Press conference to launch International Year of Sport
The United Nations was turning more and more to the world of sports for help in working towards peace and achieving the Millennium Development Goals, Secretary-General Kofi Annan told correspondents at the Headquarters press launch of the International Year of Sport and Physical Education this afternoon.
That International Year was proclaimed for 2005 by the General Assembly in 2003 via resolution 58/5. Last month, in addition, the Assembly adopted a resolution stressing the need to build a global partnership to use sports as a tool for development and peace during the Year (resolution 59/268).
Joining the Secretary-General at today’s event were Adolf Ogi, Special Advisor of the Secretary-General on Sport for Development and Peace; Roger Federer, tennis player; Margaret Okayo, New York Marathon Defending Champion; and Ali Hachani, Permanent Representative of Tunisia, which sponsored the sports resolutions. The speakers were introduced by Under-Secretary-General for Communication and Public Information, Shashi Tharoor.
Explaining the United Nations’ interest in sport, Mr. Annan said that it was a universal language that could bring people together, no matter what their origin, background, religious beliefs or economic status. Through sports or physical education, young people could experience real exhilaration even as they learned the ideals of teamwork and tolerance.
Thanking Mr. Federer and Ms. Okayo for their participation, he said that both symbolized the strength, perseverance and values that the International Year sought to promote. Both, he continued, would serve as effective spokespersons to young people throughout the world. (For the full text of the Secretary-General’s remarks, see Press Release SG/SM/9579 issued today.)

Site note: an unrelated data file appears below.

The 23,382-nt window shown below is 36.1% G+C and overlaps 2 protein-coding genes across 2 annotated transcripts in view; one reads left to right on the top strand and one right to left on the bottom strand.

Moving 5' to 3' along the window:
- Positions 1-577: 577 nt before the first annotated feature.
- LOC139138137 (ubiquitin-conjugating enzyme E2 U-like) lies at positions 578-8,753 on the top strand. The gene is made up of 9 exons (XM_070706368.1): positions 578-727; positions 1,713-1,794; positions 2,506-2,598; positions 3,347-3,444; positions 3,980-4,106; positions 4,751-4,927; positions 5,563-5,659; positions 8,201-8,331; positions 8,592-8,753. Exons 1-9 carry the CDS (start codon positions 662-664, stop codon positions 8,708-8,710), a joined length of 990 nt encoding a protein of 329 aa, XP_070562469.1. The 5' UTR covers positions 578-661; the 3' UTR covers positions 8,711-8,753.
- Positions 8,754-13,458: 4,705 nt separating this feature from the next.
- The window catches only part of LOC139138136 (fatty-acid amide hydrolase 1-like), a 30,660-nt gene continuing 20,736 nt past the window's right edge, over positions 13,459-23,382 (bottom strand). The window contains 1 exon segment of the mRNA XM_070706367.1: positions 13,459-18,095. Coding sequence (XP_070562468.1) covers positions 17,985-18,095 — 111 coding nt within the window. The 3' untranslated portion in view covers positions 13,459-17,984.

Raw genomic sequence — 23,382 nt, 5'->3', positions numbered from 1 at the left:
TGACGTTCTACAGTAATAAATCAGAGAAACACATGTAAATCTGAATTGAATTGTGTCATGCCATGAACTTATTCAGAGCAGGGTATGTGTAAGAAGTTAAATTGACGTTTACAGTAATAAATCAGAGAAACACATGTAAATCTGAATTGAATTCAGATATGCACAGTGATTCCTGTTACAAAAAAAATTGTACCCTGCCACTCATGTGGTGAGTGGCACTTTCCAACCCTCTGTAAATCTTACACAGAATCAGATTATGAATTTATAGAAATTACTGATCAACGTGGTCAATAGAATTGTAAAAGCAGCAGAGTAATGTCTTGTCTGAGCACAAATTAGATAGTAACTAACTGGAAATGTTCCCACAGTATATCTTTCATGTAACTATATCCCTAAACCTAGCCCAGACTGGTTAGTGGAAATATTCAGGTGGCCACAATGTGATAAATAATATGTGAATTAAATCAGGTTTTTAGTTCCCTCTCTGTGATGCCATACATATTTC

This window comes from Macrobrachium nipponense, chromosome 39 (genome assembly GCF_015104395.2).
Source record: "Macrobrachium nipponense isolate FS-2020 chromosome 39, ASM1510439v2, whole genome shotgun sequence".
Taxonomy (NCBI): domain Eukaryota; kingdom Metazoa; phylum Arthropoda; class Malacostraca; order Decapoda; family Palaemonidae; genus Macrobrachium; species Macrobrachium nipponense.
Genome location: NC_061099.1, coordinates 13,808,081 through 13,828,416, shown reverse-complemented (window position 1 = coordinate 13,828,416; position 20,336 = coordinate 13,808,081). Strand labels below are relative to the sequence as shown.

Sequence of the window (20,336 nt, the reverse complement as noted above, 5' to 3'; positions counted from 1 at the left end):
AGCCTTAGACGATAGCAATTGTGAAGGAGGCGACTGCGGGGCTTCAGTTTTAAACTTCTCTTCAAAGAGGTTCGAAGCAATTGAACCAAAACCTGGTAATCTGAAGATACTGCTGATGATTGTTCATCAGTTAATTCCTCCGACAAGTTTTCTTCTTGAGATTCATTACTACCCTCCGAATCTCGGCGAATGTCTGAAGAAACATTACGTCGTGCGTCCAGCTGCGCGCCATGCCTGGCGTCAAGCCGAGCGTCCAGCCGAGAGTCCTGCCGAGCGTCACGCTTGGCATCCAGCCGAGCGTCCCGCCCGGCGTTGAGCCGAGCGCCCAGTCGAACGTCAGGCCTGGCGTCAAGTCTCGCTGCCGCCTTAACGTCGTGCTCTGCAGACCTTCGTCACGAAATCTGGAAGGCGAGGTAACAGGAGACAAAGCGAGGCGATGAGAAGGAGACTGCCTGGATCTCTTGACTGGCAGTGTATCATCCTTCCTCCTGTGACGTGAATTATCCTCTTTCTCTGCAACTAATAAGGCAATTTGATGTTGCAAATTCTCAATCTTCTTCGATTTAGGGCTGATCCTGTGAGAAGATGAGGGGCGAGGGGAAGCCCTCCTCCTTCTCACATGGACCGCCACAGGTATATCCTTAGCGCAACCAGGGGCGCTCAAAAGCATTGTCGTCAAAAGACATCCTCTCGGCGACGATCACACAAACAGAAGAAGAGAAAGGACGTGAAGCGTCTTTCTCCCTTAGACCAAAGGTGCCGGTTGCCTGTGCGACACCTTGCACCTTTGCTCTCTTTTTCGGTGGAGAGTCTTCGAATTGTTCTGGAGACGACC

According to Mr. Ogi, the Organization needed a new instrument to create a more peaceful world. That instrument, sports, could bridge cultures and conflicts. It was the best school to teach such values as fair play, teamwork and discipline. However, sports were not taken seriously for development and peace building, so the resolution and the International Year were needed to make the point.
Mr. Hachani said that the sports resolutions represented a landmark since they put the topic onto the agenda of the General Assembly. He expressed appreciation for their unanimous adoption. The International Year, he said, would rally partnerships and development projects for the goal of dialogue and a culture of peace. In that effort, he stressed, the media had a pivotal role to play.
Mr. Federer and Ms. Okayo expressed the honour they felt in being able to participate in the International Year of Sport and Physical Education. Agreeing with the importance of sports for the development of children, they described assistance programmes they supported in South Africa and Kenya, respectively.
A correspondent asked how sport could actually end conflicts. Mr. Ogi gave the example of the Olympic Village where athletes from all nationalities lived together. In addition, he said that sport could test what was possible in politics, as the so-called “Ping-Pong Diplomacy” tested the ice for relations between the United States and China in the 1970s.
Asked by another correspondent on how the International Year would be publicized to schools, Mr. Ogi said that there would be many related conferences held. All Member States were being asked to use the International Year to show the value of sport for peace and development.
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